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      Long Non-Coding RNA in the Pathogenesis of Cancers

      review-article
      1 , 1 , 2 , 3 , 1 , 2 , 3 , *
      Cells
      MDPI
      lncRNAs, cancer, proliferation, metastasis

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          Abstract

          The incidence and mortality rate of cancer has been quickly increasing in the past decades. At present, cancer has become the leading cause of death worldwide. Most of the cancers cannot be effectively diagnosed at the early stage. Although there are multiple therapeutic treatments, including surgery, radiotherapy, chemotherapy, and targeted drugs, their effectiveness is still limited. The overall survival rate of malignant cancers is still low. It is necessary to further study the mechanisms for malignant cancers, and explore new biomarkers and targets that are more sensitive and effective for early diagnosis, treatment, and prognosis of cancers than traditional biomarkers and methods. Long non-coding RNAs (lncRNAs) are a class of RNA transcripts with a length greater than 200 nucleotides. Generally, lncRNAs are not capable of encoding proteins or peptides. LncRNAs exert diverse biological functions by regulating gene expressions and functions at transcriptional, translational, and post-translational levels. In the past decade, it has been demonstrated that the dysregulated lncRNA profile is widely involved in the pathogenesis of many diseases, including cancer, metabolic disorders, and cardiovascular diseases. In particular, lncRNAs have been revealed to play an important role in tumor growth and metastasis. Many lncRNAs have been shown to be potential biomarkers and targets for the diagnosis and treatment of cancers. This review aims to briefly discuss the latest findings regarding the roles and mechanisms of some important lncRNAs in the pathogenesis of certain malignant cancers, including lung, breast, liver, and colorectal cancers, as well as hematological malignancies and neuroblastoma.

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          Most cited references289

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          Transcriptional control of human p53-regulated genes.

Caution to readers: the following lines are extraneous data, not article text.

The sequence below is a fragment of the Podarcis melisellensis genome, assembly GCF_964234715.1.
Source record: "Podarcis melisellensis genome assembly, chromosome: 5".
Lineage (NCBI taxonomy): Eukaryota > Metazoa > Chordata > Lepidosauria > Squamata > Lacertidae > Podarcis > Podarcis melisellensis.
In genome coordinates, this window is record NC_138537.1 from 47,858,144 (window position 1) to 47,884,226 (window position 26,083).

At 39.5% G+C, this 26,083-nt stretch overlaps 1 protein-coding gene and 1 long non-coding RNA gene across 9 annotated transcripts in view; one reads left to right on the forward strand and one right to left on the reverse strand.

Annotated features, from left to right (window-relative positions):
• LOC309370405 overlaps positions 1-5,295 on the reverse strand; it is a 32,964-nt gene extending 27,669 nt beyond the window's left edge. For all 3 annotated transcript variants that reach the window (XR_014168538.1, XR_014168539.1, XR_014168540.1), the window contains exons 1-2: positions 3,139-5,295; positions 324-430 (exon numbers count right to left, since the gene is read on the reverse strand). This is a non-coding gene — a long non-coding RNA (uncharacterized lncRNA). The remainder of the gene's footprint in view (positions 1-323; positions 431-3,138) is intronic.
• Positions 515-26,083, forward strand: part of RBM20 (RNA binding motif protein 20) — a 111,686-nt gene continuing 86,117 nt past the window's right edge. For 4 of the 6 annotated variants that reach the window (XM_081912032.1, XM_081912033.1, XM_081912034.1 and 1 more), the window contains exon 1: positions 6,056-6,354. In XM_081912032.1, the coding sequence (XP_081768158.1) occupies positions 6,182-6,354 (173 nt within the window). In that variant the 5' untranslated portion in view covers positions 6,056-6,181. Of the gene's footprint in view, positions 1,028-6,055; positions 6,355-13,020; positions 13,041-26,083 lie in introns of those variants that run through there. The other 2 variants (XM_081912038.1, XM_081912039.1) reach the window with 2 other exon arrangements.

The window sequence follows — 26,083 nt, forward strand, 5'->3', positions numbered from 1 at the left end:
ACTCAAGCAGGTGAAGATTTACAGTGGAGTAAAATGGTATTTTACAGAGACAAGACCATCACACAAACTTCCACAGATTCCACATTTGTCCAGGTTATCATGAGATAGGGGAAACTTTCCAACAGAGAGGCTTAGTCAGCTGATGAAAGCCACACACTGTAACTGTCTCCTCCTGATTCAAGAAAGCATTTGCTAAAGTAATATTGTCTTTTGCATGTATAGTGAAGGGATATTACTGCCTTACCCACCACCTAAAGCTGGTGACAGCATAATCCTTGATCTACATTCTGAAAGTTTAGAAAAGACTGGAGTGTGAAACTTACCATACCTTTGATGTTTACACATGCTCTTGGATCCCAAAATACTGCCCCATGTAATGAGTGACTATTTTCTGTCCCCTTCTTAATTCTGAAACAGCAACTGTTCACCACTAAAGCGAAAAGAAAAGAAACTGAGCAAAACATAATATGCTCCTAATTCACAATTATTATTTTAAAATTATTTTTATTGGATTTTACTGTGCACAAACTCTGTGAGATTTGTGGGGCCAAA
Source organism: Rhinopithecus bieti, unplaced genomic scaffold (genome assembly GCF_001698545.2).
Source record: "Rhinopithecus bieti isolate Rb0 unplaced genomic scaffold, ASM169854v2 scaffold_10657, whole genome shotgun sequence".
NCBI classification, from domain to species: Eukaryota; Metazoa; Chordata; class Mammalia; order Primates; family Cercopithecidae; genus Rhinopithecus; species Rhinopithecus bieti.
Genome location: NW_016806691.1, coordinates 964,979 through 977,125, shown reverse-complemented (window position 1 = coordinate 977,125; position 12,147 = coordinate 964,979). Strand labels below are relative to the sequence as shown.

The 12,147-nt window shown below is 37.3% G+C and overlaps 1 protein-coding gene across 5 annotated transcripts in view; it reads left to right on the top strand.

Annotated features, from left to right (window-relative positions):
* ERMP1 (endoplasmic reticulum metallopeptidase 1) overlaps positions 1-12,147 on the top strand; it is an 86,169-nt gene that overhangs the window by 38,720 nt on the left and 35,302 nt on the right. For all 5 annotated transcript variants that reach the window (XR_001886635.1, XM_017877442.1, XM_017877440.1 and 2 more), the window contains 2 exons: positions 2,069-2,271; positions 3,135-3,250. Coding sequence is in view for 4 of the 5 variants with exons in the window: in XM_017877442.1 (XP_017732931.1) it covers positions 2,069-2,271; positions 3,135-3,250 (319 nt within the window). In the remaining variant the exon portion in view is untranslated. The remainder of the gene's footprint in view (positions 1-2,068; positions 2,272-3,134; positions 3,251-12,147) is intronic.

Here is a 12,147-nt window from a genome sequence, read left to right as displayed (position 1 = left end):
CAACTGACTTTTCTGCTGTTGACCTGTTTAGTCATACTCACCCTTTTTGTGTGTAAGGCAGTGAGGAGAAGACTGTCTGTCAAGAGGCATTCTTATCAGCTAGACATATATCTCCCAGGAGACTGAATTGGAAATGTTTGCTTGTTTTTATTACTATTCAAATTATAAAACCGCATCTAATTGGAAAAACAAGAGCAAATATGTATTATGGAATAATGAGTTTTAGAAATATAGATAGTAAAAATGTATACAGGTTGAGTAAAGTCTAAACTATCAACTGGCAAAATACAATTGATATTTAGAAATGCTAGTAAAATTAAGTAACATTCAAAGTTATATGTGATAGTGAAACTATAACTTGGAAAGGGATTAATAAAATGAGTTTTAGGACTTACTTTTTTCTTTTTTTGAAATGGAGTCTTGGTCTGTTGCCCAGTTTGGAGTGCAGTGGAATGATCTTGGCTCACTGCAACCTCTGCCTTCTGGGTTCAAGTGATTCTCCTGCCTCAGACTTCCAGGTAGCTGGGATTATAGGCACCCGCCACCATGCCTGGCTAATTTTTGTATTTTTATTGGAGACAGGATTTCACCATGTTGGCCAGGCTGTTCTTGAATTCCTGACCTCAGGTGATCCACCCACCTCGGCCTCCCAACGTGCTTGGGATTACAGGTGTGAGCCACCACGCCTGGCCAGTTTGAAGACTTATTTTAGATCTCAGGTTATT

The p53 protein regulates the transcription of many different genes in response to a wide variety of stress signals. Following DNA damage, p53 regulates key processes, including DNA repair, cell-cycle arrest, senescence and apoptosis, in order to suppress cancer. This Analysis article provides an overview of the current knowledge of p53-regulated genes in these pathways and others, and the mechanisms of their regulation. In addition, we present the most comprehensive list so far of human p53-regulated genes and their experimentally validated, functional binding sites that confer p53 regulation.
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            Large intergenic non-coding RNA-RoR modulates reprogramming of human induced pluripotent stem cells.

            The conversion of lineage-committed cells to induced pluripotent stem cells (iPSCs) by reprogramming is accompanied by a global remodeling of the epigenome, resulting in altered patterns of gene expression. Here we characterize the transcriptional reorganization of large intergenic non-coding RNAs (lincRNAs) that occurs upon derivation of human iPSCs and identify numerous lincRNAs whose expression is linked to pluripotency. Among these, we defined ten lincRNAs whose expression was elevated in iPSCs compared with embryonic stem cells, suggesting that their activation may promote the emergence of iPSCs. Supporting this, our results indicate that these lincRNAs are direct targets of key pluripotency transcription factors. Using loss-of-function and gain-of-function approaches, we found that one such lincRNA (lincRNA-RoR) modulates reprogramming, thus providing a first demonstration for critical functions of lincRNAs in the derivation of pluripotent stem cells.